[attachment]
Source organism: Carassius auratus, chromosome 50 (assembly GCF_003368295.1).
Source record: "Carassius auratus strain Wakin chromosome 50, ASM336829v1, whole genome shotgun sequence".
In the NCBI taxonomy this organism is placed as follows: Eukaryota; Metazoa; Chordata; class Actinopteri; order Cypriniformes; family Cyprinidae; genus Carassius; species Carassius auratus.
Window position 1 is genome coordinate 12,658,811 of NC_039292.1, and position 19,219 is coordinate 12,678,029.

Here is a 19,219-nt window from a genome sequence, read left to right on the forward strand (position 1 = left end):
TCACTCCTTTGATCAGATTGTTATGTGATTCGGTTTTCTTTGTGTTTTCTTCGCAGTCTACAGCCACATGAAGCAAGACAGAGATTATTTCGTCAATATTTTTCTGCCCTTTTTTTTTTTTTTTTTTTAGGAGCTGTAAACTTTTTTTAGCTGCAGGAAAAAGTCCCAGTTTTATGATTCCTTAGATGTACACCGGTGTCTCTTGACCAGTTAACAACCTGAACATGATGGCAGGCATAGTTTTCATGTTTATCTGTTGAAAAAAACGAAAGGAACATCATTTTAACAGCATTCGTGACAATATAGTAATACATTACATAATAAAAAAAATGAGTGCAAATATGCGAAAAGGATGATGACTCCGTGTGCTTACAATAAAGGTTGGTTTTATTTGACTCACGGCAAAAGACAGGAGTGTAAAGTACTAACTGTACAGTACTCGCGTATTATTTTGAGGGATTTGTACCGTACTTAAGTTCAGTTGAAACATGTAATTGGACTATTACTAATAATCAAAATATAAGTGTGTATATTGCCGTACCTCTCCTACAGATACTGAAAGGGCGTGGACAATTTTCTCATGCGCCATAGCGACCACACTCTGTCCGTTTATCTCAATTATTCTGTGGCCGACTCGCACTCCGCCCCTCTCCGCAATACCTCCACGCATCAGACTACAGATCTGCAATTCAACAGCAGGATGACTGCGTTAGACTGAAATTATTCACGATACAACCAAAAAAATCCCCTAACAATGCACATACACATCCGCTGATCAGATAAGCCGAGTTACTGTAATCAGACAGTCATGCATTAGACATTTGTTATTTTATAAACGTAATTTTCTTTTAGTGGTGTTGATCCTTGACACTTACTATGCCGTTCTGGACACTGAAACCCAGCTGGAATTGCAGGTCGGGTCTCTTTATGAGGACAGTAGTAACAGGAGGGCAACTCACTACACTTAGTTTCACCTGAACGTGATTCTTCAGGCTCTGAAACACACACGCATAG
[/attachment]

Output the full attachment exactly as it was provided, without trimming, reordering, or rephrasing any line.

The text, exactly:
Source organism: Carassius auratus, chromosome 50 (assembly GCF_003368295.1).
Source record: "Carassius auratus strain Wakin chromosome 50, ASM336829v1, whole genome shotgun sequence".
In the NCBI taxonomy this organism is placed as follows: Eukaryota; Metazoa; Chordata; class Actinopteri; order Cypriniformes; family Cyprinidae; genus Carassius; species Carassius auratus.
Window position 1 is genome coordinate 12,658,811 of NC_039292.1, and position 19,219 is coordinate 12,678,029.

Here is a 19,219-nt window from a genome sequence, read left to right on the forward strand (position 1 = left end):
TCACTCCTTTGATCAGATTGTTATGTGATTCGGTTTTCTTTGTGTTTTCTTCGCAGTCTACAGCCACATGAAGCAAGACAGAGATTATTTCGTCAATATTTTTCTGCCCTTTTTTTTTTTTTTTTTTTAGGAGCTGTAAACTTTTTTTAGCTGCAGGAAAAAGTCCCAGTTTTATGATTCCTTAGATGTACACCGGTGTCTCTTGACCAGTTAACAACCTGAACATGATGGCAGGCATAGTTTTCATGTTTATCTGTTGAAAAAAACGAAAGGAACATCATTTTAACAGCATTCGTGACAATATAGTAATACATTACATAATAAAAAAAATGAGTGCAAATATGCGAAAAGGATGATGACTCCGTGTGCTTACAATAAAGGTTGGTTTTATTTGACTCACGGCAAAAGACAGGAGTGTAAAGTACTAACTGTACAGTACTCGCGTATTATTTTGAGGGATTTGTACCGTACTTAAGTTCAGTTGAAACATGTAATTGGACTATTACTAATAATCAAAATATAAGTGTGTATATTGCCGTACCTCTCCTACAGATACTGAAAGGGCGTGGACAATTTTCTCATGCGCCATAGCGACCACACTCTGTCCGTTTATCTCAATTATTCTGTGGCCGACTCGCACTCCGCCCCTCTCCGCAATACCTCCACGCATCAGACTACAGATCTGCAATTCAACAGCAGGATGACTGCGTTAGACTGAAATTATTCACGATACAACCAAAAAAATCCCCTAACAATGCACATACACATCCGCTGATCAGATAAGCCGAGTTACTGTAATCAGACAGTCATGCATTAGACATTTGTTATTTTATAAACGTAATTTTCTTTTAGTGGTGTTGATCCTTGACACTTACTATGCCGTTCTGGACACTGAAACCCAGCTGGAATTGCAGGTCGGGTCTCTTTATGAGGACAGTAGTAACAGGAGGGCAACTCACTACACTTAGTTTCACCTGAACGTGATTCTTCAGGCTCTGAAACACACACGCATAG